The tendency of turning to the industrial modernism that you are talking about is surprising. Chairs that look like the classical French chair Tolix are created all over the world. These are copies of copies of that chair. Everyone uses concrete, light bulbs have pronounced incandescent elements. But that is just fashion, not design. I understand decoration as fashion. Yes, for some reason, it attracts many people nowadays. We can assume that a return to the industrial style is an alternative to the digital world. Or maybe it is the result of development of industrial cities. Plants and factories closed and people started to have raves in their buildings. People got inspired by concrete-steel aesthetics and created similar interiors in their homes. And than they got popular in other spaces, for example, cafes.

I received a couple offers for a design of a restaurant and the clients sent me mood boards – pictures of what the result needs to look like. They were all in this industrial style. I told them that it is not what I do and I did not understand why would they even come to me for this. This aesthetics has no connection to functionality: you cannot sit in a metal chair for several hours, and edges of furniture made of concrete are just uncomfortable.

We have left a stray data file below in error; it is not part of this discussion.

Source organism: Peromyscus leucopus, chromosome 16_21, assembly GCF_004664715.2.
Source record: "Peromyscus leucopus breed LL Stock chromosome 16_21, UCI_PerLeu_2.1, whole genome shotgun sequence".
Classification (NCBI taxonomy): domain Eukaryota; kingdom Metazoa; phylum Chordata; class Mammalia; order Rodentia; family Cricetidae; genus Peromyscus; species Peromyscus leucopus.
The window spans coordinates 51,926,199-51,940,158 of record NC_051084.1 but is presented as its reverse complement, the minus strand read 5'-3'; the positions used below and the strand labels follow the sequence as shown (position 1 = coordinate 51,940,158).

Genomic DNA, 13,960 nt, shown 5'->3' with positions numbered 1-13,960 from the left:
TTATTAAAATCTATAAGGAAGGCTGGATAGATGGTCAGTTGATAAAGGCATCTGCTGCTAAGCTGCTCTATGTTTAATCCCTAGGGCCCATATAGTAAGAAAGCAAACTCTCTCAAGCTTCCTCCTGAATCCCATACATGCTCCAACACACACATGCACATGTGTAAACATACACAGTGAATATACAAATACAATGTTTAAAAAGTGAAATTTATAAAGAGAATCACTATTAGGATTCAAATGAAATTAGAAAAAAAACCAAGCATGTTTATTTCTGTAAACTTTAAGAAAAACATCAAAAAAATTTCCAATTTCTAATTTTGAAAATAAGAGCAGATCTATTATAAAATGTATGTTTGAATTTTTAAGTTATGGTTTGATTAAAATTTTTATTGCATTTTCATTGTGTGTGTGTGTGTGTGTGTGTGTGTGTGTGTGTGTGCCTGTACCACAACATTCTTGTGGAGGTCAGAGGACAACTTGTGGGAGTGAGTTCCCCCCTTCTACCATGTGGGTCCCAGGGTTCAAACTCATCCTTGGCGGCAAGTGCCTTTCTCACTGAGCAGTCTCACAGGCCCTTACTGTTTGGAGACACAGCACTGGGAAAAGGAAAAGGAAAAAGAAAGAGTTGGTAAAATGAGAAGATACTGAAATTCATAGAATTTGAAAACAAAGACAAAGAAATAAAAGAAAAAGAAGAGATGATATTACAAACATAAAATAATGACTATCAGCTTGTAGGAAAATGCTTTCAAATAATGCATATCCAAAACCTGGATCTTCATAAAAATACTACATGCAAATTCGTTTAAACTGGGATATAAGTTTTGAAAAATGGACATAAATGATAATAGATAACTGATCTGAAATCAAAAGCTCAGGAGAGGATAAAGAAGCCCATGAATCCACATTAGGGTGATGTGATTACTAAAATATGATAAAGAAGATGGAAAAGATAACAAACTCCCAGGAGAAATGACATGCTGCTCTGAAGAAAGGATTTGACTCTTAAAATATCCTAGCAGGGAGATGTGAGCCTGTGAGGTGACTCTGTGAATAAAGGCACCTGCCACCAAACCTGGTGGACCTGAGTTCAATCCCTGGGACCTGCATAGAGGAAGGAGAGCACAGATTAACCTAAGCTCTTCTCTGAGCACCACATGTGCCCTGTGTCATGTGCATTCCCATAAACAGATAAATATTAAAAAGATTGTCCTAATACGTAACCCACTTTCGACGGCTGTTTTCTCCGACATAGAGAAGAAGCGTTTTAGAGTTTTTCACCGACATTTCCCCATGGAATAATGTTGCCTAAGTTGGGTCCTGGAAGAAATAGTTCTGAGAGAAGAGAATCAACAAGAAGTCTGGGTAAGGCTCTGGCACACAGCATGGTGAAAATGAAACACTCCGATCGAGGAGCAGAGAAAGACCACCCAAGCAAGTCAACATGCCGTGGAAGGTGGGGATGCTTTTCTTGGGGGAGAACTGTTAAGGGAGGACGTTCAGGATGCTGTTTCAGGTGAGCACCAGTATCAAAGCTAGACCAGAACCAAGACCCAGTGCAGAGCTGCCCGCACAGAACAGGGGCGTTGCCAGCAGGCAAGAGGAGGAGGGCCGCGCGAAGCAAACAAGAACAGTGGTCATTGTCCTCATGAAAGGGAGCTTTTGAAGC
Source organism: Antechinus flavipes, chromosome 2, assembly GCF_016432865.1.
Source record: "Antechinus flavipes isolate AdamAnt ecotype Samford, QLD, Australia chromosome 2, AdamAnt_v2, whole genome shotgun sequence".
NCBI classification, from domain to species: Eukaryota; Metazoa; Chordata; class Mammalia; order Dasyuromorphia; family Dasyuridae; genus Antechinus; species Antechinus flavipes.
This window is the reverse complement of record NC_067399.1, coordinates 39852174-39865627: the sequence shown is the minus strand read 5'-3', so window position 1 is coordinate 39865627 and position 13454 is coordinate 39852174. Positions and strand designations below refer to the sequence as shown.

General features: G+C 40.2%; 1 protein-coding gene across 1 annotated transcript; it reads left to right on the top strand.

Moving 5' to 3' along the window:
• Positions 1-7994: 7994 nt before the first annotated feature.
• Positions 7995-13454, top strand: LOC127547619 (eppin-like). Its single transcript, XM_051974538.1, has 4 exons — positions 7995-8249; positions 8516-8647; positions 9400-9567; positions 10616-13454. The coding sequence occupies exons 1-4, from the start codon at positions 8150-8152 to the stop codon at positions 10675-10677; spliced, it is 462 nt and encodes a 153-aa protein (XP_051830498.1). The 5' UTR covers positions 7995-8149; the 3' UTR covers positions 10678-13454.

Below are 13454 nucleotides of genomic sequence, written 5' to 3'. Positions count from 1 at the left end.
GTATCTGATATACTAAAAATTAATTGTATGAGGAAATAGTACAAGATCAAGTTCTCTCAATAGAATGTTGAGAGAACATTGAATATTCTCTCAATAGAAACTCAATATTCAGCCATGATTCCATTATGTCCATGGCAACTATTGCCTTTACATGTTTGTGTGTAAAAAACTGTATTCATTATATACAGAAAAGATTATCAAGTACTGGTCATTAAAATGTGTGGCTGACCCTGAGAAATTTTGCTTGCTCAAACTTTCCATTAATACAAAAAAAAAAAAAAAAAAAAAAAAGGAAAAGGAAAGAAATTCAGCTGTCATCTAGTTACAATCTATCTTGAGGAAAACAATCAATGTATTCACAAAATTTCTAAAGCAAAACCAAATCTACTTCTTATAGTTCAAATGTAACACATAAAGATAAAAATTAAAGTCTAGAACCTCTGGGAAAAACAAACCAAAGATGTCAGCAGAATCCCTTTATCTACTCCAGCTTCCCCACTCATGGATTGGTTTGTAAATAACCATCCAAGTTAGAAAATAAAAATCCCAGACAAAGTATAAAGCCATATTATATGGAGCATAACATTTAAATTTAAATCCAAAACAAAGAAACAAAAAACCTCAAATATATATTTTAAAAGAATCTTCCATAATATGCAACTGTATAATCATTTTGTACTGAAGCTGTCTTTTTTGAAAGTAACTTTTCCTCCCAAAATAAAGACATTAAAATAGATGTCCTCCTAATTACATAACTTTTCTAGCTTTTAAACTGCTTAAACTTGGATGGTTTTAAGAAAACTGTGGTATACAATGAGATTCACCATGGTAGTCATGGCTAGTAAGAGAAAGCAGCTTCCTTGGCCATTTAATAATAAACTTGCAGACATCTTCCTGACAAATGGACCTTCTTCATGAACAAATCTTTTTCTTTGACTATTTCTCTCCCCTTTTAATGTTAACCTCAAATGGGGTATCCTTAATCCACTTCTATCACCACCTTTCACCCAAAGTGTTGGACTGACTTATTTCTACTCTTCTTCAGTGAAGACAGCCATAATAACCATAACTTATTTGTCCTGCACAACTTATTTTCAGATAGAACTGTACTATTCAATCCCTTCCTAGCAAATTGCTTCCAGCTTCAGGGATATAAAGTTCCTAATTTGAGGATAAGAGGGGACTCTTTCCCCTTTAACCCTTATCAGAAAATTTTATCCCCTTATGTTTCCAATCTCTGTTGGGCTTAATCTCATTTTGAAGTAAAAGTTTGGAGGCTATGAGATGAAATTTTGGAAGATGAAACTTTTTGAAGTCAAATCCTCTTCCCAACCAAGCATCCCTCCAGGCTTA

Мне за последнее время приходили несколько предложений создать дизайн ресторана, и заказчики присылали moodboard — фотографии того, на что должен быть похож результат работы, —  вот в таком индустриальном стиле. Я им говорил, что не могу такое сделать, и недоумевал, почему они вообще обратились ко мне. Эта эстетика не имеет отношения к функциональности: на металлическом стуле невозможно просидеть несколько часов, а края мебели из этакого поломанного бетона просто неудобные. This is some kind of nonsense, kitsch, cheap resemblance.

So it turns out that the goal of an industrial designer is not in distracting people from the digital space and reminding them about the real one but in connecting these two worlds?

That is my goal. And honestly, I think that other industrial designers and architects have to share it. We have to talk about our time, about Zeitgeist. Look, the Eifel Tower was built in 1880-s. And it was made with the most advanced technology of that time. A tower made of steel – it was radical for the XIX century. A century later it continues to attract tourists, it was visited by millions of people. It became a symbol of its time. Eifel does not turn to ideas of the beginning of the XIX century. And we, designers, also have to form and denote the time that we live in.